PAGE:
It is that false sense of security that we create around ourselves that Jeremiah attempts to address in the Haftarah for this week (Jeremiah 2:4-28 and 3:4), believing that the crystal chandelier of God’s anger is crashing down into his world: ‘They went after empty things and themselves became empty’ (2:5).  Because you moved away from God, because you never sought to ask ‘Where is the Eternal One who brought us up from the land of Egypt and led us in the wilderness’ who led us through a place of desert and pits, drought and darkness, through a land that none had crossed, where no one had lived, then, says God, I will go on accusing you and will accuse your children’s children.

What kind of message does God deliver to Jeremiah?  What kind of safety and trust is offered by a God, whose presence, one might imagine, would remain securely with His people in times of harsh judgement?  He will accuse and go on accusing future generations, or in words spoken to the prophet earlier:  ‘See, I have appointed you this day [to speak] to nations and kingdoms, to uproot and pull down, to destroy and to root out…’ (1:10).  At moments of terrible uncertainty and transition – when Jeremiah and his contemporaries are about to suffer the catastrophe of exile and loss of land and Temple – what security can be offered, what minimisation of risk?  God’s word to Jeremiah is liv’not v’lin’to’a – ‘to build and to plant’. Can we construct a safe and reliable world on the rubble of uncertainty?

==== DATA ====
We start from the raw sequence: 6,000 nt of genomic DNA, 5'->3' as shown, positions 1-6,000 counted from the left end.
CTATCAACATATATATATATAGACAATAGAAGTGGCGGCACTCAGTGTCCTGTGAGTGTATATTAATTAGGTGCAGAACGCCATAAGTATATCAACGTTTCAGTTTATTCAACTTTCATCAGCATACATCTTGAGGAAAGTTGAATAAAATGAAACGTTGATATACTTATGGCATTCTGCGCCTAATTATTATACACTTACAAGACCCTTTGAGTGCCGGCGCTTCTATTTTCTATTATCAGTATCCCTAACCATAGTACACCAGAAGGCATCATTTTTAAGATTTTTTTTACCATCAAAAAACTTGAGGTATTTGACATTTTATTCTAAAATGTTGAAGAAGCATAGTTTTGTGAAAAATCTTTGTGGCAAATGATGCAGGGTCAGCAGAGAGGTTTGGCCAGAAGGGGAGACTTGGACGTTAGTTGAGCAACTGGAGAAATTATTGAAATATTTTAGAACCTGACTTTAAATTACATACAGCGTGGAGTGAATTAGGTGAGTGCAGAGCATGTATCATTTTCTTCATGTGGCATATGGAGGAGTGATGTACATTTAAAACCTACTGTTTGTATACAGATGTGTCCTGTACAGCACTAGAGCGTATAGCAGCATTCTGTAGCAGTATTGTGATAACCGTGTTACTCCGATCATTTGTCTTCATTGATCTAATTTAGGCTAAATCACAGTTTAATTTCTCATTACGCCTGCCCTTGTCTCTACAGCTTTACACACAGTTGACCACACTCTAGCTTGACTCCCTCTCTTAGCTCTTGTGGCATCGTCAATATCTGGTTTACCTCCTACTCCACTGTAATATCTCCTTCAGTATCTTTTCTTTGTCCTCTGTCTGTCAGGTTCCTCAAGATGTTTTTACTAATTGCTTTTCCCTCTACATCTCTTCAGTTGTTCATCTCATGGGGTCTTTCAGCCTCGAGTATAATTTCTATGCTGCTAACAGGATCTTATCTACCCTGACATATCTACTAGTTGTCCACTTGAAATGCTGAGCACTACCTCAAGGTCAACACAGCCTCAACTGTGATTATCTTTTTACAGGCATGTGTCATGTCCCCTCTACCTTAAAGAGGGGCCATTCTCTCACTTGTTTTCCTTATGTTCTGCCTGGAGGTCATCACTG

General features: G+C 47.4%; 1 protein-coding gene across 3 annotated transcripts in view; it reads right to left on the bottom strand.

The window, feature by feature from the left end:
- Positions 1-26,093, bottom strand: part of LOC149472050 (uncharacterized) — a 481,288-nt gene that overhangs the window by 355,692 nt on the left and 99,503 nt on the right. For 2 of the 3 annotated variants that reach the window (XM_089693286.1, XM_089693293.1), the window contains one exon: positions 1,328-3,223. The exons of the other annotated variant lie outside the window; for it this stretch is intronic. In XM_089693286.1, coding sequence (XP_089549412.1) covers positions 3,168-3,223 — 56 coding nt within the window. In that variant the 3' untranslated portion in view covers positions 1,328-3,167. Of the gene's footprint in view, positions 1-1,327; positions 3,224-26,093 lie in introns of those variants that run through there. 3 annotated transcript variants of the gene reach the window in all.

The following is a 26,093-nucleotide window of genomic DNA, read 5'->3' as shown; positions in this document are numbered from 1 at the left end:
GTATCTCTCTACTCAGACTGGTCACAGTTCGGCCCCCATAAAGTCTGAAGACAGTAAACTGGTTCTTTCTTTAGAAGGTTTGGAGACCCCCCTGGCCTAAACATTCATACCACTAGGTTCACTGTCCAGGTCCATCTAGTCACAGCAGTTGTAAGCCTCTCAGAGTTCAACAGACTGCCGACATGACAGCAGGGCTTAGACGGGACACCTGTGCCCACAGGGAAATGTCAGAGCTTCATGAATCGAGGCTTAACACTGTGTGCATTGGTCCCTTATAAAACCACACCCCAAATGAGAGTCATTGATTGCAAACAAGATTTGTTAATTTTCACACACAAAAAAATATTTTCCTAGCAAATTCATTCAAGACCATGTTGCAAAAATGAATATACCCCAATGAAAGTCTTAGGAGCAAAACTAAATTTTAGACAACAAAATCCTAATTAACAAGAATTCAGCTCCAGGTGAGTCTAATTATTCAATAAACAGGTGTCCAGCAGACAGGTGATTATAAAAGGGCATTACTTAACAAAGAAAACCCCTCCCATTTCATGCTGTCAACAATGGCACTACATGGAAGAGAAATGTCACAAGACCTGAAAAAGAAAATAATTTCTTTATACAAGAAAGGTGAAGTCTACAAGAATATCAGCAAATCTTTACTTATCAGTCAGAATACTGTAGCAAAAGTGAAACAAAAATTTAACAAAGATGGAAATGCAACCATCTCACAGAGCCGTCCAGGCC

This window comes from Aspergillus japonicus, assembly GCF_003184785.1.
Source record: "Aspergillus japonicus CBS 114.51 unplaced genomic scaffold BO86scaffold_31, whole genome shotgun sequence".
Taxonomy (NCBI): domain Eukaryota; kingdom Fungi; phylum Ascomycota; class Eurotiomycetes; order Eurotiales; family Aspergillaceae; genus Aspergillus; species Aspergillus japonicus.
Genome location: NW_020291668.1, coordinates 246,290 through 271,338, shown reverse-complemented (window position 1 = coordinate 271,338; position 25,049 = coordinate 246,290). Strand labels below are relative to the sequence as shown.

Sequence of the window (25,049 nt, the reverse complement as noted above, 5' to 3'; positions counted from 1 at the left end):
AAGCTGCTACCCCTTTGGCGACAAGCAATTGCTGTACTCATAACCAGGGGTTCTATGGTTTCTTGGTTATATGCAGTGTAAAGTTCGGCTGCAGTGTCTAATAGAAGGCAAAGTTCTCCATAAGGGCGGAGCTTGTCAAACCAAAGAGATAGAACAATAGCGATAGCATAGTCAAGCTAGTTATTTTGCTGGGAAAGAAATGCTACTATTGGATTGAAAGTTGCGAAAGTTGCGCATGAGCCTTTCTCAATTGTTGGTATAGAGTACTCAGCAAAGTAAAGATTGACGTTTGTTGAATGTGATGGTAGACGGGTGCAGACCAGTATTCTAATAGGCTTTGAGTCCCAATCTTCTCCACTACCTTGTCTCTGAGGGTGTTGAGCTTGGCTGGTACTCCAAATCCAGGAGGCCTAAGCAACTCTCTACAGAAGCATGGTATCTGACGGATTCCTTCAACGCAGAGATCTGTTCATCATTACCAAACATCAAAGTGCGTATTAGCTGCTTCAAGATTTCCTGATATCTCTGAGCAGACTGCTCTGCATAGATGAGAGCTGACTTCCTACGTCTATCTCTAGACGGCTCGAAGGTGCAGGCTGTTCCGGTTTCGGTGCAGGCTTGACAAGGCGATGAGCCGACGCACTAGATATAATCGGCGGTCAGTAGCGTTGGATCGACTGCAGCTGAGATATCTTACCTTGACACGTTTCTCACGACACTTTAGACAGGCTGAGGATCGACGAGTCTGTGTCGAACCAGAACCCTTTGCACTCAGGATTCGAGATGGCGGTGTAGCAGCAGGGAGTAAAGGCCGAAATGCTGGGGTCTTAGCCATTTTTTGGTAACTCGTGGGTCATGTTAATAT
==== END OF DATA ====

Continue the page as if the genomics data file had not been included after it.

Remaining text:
It is only later on when this motif of destruction and rebuilding is repeated not once but twice in the Book of Jeremiah, that one understands that the prophet is attempting to make sense of the uncertainties that surround him.  Only when he can, as it were, accommodate the loss and make a little sense of it, does he feel ready to embrace the hope of redemption and rebirth: ‘Behold the days are coming, says the Eternal One, that I will make a new covenant with the house of Israel, and with the house of Judah…I will put my law in their inward parts, and in their heart will I write it; and I will be their God and they shall be My people; and they shall teach no more every one their neighbour saying ‘Know the Eternal One’, for they shall all know me, from the least of them to the greatest, says the Eternal One’ (Jeremiah 31:31 ff).

This is the universal moral vision of one of the most passionate and intense advocates of redemption and hope.  Security and certainty are not physical constructs for Jeremiah, nor indeed for Moses faced with mutiny from the clans. They emerge from an inner capacity for renewed faith in ourselves, in our goodness, in our ability to help others, in our respect and reverence for human beings, in our perception that security comes from things that transcend the physical and material things of life and from our capability, as it were, to place our trust in something other, something deeper than ourselves, call it resilience or courage or strength or even God.

Rabbi Alexandra Wright
July 2013

Ordained 1986

The views expressed in this D’var Torah do not necessarily reflect the position of Leo Baeck College.